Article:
• Do not allow ActiveX controls to run in Protected Mode when Enhanced Protected Mode is enabled. We      all know ActiveX controls can present security challenges, and more control over ActiveX is good news for security admins. When you enable this policy, all websites are forced to run in Enhanced Protected Mode, ActiveX controls that aren’t compatible with Enhanced Protected Mode won’t run when this policy is enabled and users will no longer get the option to disable Enhanced Protected Mode in order to run the control, as they do when this policy is not enabled.
  • Turn off Adobe Flash in Internet Explorer and prevent applications from using Internet Explorer technology to instantiate Flash objects. Adobe Flash is notorious for its seemingly endless stream of security vulnerabilities, to the extent that Apple doesn’t include Flash support in its iOS devices, and Microsoft encourages use of HTML 5 in place of Flash. However, IE 10 still supports Flash (with limitations). If you want to prevent IE from using it, you can enable this policy to turn it off entirely. Users will be prevented from re-enabling it in the Manage Add-ons dialog box. You can also disable Flash through the Add-on List, but when you do it that way, applications can still use IE technology to instantiate Flash objects.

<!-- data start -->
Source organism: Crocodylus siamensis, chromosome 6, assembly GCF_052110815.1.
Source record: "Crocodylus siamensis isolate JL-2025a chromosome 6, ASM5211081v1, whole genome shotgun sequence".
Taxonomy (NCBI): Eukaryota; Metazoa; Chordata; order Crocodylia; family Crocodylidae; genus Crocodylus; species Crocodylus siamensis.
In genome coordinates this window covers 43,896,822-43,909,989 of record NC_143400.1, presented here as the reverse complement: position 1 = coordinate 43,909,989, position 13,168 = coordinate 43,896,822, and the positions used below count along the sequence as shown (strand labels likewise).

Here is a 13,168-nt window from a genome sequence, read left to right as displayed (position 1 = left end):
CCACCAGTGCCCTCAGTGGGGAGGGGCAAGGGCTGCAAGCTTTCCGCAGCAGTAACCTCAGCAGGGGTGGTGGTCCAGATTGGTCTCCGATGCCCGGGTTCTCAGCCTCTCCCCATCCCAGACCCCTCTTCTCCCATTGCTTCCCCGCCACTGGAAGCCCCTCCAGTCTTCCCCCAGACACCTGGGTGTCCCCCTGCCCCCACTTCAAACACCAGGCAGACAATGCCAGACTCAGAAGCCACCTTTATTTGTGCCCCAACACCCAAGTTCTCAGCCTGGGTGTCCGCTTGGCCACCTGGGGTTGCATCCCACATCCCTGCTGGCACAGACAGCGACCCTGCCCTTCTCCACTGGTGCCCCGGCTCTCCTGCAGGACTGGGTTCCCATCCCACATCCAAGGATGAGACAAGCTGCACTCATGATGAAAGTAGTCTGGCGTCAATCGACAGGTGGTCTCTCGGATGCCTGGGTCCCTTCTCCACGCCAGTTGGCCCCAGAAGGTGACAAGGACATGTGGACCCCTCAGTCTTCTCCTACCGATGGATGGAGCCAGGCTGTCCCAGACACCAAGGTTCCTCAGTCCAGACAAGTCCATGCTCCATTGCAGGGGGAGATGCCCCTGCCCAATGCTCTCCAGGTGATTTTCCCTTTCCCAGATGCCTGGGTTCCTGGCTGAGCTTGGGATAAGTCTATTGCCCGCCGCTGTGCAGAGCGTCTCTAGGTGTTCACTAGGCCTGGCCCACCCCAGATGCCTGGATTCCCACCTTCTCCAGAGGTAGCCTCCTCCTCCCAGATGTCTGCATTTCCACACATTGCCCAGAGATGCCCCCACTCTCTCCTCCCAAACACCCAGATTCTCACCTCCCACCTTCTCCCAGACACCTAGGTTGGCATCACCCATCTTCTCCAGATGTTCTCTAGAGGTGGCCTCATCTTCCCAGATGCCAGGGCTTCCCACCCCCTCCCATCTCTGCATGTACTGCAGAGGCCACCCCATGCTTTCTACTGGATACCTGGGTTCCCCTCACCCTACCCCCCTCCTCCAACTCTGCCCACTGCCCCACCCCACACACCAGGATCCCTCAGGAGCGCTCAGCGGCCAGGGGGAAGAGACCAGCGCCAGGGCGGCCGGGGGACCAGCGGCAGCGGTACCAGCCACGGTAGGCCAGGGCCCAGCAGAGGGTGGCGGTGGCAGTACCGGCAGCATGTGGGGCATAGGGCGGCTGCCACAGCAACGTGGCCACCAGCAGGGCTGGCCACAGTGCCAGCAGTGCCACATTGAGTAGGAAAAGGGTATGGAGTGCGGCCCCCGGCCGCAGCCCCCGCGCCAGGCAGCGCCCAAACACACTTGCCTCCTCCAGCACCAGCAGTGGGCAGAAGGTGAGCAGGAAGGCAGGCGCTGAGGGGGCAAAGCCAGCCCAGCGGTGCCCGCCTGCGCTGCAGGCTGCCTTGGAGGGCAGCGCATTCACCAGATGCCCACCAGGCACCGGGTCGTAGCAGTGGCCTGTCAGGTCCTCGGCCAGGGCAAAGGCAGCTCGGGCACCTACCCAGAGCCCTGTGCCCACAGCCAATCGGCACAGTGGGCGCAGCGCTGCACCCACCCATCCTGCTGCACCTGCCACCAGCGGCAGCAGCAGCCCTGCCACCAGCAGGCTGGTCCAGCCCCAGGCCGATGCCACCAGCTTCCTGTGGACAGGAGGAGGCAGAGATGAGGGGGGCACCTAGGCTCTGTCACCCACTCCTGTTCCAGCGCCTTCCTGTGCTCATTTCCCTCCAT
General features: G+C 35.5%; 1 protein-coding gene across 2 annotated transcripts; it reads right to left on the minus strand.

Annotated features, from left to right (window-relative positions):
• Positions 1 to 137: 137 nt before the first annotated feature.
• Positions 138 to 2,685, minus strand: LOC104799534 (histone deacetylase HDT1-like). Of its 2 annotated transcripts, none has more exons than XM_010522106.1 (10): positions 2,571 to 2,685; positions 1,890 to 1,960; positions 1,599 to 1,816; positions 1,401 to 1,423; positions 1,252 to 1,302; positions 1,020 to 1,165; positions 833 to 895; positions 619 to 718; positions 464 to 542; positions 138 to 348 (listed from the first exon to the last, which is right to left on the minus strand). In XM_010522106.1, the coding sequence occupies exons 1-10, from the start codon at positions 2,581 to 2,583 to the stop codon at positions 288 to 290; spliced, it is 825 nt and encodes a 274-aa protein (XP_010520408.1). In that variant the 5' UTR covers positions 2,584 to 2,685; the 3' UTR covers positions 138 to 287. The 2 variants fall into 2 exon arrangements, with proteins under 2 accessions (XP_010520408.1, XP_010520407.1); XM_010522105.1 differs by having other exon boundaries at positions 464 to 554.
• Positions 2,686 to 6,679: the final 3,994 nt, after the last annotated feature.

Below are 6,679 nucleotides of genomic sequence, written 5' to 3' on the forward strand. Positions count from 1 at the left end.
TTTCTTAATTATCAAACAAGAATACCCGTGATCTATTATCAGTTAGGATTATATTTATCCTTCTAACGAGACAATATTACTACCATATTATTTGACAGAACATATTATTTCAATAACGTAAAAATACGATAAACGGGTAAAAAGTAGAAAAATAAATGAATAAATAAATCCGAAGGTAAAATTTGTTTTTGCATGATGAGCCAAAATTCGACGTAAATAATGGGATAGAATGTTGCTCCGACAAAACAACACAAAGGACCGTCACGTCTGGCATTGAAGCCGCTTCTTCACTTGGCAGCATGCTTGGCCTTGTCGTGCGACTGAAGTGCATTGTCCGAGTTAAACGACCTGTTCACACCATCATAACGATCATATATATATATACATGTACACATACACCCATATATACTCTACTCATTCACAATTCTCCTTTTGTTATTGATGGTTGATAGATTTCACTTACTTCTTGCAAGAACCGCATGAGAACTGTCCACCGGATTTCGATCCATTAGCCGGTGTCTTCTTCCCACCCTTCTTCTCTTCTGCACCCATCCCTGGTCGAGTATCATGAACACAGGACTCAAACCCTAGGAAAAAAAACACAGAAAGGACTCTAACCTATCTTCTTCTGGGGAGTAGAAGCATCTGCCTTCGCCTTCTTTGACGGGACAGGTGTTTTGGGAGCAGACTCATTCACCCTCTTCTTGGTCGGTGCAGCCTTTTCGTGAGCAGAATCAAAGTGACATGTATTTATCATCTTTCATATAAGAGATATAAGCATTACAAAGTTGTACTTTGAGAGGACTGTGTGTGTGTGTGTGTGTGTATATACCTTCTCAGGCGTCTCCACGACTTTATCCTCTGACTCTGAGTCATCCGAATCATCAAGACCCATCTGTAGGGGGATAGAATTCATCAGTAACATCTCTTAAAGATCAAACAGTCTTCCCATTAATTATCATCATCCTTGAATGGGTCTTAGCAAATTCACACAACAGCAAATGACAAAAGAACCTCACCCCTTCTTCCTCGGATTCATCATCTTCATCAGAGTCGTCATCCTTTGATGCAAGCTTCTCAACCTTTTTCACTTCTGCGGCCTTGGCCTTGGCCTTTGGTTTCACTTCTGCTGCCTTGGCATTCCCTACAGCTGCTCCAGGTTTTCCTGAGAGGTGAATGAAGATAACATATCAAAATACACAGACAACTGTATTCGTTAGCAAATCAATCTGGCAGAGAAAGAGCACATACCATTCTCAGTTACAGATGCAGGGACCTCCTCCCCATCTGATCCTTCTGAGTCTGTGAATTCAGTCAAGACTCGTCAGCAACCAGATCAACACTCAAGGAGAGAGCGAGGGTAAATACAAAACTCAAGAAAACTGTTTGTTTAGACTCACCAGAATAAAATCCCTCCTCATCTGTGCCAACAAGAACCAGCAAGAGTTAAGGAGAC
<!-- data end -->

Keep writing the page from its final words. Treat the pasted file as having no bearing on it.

• Do not display the reveal password button. When users enter passwords in IE 10, they have the option to click a button and view the password value (similarly to the way users can select to “show password” on Android devices). This makes some sense for mobile devices with small on-screen keyboards because password errors are common and it can be difficult to troubleshoot them. However, especially on a desktop computer with a large display that someone else can easily see from a distance away, it can present a security risk for users to be able to reveal the password on screen. You can enable this policy to prevent the “reveal password” choice from being available; it will be hidden for all password fields in web forms or web applications.